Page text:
I am currenlty being treated for borrelia and Rickettsia bugs, which I have had for eight years, despite “recommended” treatment with Doxy TWICE. Now that I have learned that Lyme (AKA many tick borne diseases) can survive two courses of Doxy and my symptoms would just come back each time, I have been reading and reading. During my learning curve, I realized I might have ANOTHER bug. I was scratched by a cat when I was six (I am 60) and nearly died. i was hospitalized and had surgery and penicillin. About six years later, I started having “absence seizures.” I had IBS from my early teens onwards for my whole life. My absence seizures continued and became more frequent until, at 28, I had my first “grand mal” seizure. My brain scans and MRI showed nothing, so they don’t know what part of my brain is wonky. I read some studies that showed a correlation between Bartonella (Cat Scratch Fever bug – it didn’t have a name when I was scratched) and epilepsy, and I was told by the author of one of these studies that it is quite possible that the Bartonella has survived 54 years and upteem illnesses with short courses of antibiotics. So, I see my Lyme doctor tomorrow to ask if my current antibiotic regime will take care of Bartonella in my body as well, but the other question is, what are the chances of my epilepsy being cured after 50 years if I get rid of all these bugs? Are there ANY neurologists who specialize in epilepsy caused by infections?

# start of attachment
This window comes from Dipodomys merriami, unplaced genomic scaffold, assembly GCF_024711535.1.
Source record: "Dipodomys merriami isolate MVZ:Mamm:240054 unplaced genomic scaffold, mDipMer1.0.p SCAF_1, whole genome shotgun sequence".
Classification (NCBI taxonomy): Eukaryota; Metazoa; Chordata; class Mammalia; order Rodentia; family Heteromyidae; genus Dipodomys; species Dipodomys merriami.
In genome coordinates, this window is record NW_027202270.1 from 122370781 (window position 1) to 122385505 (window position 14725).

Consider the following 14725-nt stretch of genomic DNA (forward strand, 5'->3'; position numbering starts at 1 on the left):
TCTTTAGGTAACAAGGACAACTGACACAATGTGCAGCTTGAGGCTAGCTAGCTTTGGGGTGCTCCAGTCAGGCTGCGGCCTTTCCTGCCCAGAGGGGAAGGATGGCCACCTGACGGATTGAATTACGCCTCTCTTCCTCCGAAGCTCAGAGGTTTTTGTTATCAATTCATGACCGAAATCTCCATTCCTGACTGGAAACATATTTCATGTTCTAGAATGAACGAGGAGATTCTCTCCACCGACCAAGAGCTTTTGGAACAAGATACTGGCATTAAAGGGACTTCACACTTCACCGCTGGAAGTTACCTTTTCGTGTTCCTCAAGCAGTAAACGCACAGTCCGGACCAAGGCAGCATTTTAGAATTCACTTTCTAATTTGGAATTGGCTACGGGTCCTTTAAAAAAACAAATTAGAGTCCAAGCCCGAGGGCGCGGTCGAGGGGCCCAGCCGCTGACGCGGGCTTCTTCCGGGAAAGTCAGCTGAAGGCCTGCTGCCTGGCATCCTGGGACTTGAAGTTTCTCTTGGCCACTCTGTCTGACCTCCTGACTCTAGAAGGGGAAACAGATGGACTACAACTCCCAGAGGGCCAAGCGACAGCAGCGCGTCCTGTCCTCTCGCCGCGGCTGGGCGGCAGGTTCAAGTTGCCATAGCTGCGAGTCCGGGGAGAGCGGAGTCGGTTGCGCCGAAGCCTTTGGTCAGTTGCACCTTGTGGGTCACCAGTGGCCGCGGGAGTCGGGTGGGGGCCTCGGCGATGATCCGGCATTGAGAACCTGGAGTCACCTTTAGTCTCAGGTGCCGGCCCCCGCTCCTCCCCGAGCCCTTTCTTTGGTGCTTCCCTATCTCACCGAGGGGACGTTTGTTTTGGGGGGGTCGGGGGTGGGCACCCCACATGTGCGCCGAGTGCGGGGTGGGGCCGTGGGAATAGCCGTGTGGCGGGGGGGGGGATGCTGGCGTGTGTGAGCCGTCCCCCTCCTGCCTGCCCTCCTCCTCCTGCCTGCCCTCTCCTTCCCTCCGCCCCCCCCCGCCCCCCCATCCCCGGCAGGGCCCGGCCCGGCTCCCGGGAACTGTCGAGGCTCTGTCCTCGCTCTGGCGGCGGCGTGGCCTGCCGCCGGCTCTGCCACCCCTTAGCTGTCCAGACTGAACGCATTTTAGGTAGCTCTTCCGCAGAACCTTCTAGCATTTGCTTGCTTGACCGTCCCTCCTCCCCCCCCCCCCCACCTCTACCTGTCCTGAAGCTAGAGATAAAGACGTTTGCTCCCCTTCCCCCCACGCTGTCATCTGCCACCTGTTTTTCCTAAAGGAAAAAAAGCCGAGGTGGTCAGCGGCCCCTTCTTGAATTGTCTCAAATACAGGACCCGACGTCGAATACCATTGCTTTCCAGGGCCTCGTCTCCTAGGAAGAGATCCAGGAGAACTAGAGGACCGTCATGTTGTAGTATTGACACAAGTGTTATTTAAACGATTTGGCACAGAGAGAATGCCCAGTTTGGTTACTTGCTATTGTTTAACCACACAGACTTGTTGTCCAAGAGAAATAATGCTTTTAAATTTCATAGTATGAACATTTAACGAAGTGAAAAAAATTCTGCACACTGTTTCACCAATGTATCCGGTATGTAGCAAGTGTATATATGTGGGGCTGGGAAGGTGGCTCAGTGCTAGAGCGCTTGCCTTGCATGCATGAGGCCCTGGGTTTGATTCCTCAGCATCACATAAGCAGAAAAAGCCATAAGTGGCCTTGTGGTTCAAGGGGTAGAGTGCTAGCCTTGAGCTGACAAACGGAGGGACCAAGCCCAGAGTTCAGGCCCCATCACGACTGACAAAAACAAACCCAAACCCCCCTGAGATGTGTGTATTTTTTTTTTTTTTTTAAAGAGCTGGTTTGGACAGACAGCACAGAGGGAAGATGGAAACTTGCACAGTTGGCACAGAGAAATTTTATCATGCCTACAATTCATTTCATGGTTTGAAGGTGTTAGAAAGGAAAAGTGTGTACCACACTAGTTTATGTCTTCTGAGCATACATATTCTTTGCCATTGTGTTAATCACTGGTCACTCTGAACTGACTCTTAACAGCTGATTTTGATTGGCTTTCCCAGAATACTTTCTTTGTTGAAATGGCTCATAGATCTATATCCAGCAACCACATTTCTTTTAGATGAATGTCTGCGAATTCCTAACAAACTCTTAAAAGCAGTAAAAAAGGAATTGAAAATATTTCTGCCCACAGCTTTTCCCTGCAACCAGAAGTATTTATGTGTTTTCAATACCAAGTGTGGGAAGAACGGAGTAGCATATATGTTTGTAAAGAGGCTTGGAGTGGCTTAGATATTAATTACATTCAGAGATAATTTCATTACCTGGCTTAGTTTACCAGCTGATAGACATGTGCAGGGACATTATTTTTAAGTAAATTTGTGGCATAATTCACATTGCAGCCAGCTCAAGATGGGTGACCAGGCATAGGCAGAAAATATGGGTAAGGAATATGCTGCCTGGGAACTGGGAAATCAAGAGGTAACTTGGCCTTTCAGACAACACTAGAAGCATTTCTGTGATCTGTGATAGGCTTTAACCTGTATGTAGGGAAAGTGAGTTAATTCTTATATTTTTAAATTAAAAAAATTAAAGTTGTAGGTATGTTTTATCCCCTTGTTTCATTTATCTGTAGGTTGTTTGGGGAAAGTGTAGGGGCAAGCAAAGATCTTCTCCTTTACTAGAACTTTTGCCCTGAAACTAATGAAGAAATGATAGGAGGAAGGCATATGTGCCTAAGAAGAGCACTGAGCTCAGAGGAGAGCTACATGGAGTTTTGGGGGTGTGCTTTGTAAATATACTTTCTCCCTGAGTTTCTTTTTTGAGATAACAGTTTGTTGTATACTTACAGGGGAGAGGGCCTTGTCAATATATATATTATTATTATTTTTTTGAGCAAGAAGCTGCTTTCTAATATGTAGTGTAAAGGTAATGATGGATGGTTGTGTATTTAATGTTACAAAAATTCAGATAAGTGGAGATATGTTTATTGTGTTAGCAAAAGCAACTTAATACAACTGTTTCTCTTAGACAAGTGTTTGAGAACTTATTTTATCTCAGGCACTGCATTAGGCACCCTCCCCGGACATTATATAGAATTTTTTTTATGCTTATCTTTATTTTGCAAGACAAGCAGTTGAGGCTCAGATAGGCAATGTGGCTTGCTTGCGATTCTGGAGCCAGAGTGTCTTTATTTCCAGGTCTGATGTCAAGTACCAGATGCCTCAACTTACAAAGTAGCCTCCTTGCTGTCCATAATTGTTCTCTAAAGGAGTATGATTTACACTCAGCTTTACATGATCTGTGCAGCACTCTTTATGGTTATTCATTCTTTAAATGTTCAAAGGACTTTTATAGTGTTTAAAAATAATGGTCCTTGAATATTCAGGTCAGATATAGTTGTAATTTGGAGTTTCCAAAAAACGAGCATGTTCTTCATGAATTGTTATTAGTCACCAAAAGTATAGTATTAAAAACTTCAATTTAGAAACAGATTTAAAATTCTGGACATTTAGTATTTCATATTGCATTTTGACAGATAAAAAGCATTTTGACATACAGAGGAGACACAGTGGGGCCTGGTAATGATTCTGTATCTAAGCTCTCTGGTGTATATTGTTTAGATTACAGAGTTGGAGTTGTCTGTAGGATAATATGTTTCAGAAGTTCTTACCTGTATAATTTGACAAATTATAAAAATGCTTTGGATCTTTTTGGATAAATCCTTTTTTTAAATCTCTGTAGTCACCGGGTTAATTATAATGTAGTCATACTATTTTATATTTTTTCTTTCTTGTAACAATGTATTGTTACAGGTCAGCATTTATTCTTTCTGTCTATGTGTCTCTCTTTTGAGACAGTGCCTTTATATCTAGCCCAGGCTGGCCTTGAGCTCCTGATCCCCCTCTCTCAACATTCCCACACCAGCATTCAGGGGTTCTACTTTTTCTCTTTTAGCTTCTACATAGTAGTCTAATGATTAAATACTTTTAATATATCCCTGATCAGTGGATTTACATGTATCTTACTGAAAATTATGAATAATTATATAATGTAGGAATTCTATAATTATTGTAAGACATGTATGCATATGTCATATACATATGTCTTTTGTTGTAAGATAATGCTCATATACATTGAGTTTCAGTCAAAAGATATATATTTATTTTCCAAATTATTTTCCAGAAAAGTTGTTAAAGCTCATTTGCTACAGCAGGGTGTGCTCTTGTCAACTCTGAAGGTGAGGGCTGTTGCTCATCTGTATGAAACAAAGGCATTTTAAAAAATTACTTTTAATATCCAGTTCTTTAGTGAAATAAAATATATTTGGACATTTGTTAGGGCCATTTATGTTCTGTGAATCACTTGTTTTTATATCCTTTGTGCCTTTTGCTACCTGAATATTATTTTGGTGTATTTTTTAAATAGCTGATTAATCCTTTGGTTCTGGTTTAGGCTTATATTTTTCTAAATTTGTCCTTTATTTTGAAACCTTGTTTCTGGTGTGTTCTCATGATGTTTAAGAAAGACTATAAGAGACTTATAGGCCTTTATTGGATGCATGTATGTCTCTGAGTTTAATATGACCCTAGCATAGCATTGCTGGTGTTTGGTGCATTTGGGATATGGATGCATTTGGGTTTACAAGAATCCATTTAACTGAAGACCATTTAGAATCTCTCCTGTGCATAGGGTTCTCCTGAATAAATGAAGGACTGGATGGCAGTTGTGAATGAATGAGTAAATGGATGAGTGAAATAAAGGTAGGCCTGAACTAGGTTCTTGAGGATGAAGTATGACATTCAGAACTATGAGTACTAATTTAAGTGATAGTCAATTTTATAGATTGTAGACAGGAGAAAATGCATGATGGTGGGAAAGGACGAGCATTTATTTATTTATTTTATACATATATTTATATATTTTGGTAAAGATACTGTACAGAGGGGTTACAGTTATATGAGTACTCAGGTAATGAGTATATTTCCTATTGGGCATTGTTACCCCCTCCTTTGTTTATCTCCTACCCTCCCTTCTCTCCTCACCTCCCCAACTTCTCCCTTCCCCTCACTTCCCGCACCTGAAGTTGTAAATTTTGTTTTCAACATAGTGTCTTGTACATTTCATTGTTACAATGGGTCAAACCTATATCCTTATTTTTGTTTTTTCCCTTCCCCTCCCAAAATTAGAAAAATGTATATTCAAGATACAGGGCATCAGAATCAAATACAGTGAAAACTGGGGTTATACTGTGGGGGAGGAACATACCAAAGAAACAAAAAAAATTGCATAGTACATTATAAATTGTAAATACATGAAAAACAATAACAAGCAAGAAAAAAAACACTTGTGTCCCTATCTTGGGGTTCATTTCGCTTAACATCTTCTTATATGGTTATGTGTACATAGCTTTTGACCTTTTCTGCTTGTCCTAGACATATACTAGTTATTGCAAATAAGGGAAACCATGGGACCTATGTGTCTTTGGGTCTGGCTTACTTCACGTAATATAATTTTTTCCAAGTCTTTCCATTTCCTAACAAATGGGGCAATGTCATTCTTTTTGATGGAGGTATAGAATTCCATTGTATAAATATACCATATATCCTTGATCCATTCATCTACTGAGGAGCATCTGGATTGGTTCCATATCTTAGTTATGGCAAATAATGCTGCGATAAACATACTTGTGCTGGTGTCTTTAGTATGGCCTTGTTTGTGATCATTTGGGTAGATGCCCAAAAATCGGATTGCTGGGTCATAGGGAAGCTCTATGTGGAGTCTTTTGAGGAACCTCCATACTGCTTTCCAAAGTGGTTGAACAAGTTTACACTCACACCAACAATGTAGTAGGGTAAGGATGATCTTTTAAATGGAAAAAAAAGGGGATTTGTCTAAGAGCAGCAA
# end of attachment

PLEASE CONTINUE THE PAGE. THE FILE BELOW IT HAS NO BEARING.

• Dr. Daniel Cameron
      07/11/2023 (7:46 am)

      I have Lyme patients with absence seizures. I include a neurologist to evaluate for other causes. I have not been able to answer address your questions on Bartonella.

  • Dee
    02/08/2023 (9:52 pm)

    Any one have an idea about prevalence in relationship between seizures and Lyme disease (only detected at a very late stage, and which I continue to have to this day)? Please help!!!

    • Dr. Daniel Cameron
      02/09/2023 (1:12 pm)

      I have not read any information of the prevalence. We are still dealing with case reports.

  • Hollie
    08/31/2022 (6:14 pm)

    My son who is now 19 had contracted Luke’s disease at the age of 5, luckily I caught it with the rash and he was treated right away. Fast forward to several years later my son started having seizures after many test mris eeg blood work etc they never could exactly find out what has been causing them so they just diagnosed him as epileptic. I did however mention that he had lymes disease when he was little. Dr said yes I can see the scarring in the mri from the lymes disease. My question is. Can this be the cause of the seizures? He does suffer from insomnia depression and anxiety as well. And I have read that a lot of people with lymes disease even after treatment can be effected with these things. So is it possible that it could be causing his seizures even 14 years later?